Ohio Senate wants university president to answer for money requests



(The Center Square) – Legislation that would prohibit mandatory diversity, equity and inclusion training at state colleges and universities and stop those schools from taking a stand on controversial beliefs continues to sit in the Ohio House.

After passing the House Higher Education Committee by two votes, with two Republicans voting against it more than two months ago, Senate Bill 83 has yet to make it to the House floor for a vote.

Introduced almost a year ago, it cleared the Senate in May.

Now, Senate President Matt Huffman, R-Lima, and Sen. Jerry Cirino, R-Kirtland, want to review administrative costs for higher education as part of the process for schools applying for taxpayer money during the $4 billion capital budget process.

Cirino sent all 14 university presidents a letter asking them to testify about their capital requests and how they spend money on specific programs.

Cirino said on the Senate Republican Caucus’ President’s Podcast that the state’s 22 community college presidents will submit their information in writing.

“It’s an opportunity for them to share a lot of other information with us,” Cirino said. “I know it’s welcomed by the presidents because I’ve talked to many of them.”

That process also includes a one-time $700 million Community Investment Fund. The House passed its plan to spend half of that money last week, but the Senate plans to take more time.

The House-passed bill also includes $1.65 billion of borrowed money, which provides $600 million for school district facility projects, $397.6 million for construction at state colleges and universities, $400 million for grants and loans to local governments for road, bridge, water and sewer projects; and $250 million to build and renovate local jails.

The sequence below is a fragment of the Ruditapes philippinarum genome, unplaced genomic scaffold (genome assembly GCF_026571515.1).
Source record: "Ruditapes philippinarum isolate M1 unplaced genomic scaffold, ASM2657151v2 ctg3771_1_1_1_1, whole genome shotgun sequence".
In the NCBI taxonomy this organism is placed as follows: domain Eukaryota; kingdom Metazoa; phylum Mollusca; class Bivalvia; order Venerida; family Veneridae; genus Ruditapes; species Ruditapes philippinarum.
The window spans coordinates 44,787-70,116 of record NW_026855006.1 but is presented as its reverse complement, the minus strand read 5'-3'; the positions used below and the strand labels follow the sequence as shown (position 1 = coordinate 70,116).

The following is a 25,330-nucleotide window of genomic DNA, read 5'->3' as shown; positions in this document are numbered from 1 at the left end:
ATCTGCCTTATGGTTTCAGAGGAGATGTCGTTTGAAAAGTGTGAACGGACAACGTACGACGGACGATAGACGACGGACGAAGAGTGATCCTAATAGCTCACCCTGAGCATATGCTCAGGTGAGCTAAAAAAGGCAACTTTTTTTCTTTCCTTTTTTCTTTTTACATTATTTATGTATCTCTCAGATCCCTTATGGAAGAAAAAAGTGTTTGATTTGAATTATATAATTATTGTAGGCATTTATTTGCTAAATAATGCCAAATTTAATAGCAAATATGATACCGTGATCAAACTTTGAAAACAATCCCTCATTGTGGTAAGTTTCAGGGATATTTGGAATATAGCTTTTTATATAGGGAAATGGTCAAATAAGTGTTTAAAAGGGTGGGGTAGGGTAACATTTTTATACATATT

According to figures released by the Ohio Department of Higher Education, enrollment in Ohio public colleges and universities dropped 12% from the fall of 2022 to the fall of 2023.

“Typically, in the past, this higher education fund, we haven’t done an examination like this,” Huffman said on the podcast. “One of the principal problems that all universities have is declining enrollment. We can’t be building a brand new student center for a university if their enrollment is declining. You don’t simply just say here’s lots of money, we hope you do good things with it. That’s not what the taxpayers want.”

In both the Senate and House, SB83 received significant opposition from individuals, the Ohio Education Association, the Ohio Federation of Teachers, the ACLU and the NAACP.

Tom Roberts, president of the Ohio Conference of the NAACP, testified, “It is my belief that if passed, Senate Bill 83 would be a drastic step in the wrong direction of all Ohioans. The NAACP envisions an inclusive community rooted in liberation where all persons can exercise their civil and human rights without discrimination. This legislation will have a chilling effect on the Black student experience at colleges and universities because it will prohibit the university support for programs which have successfully increased Black student recruitment and retention.”

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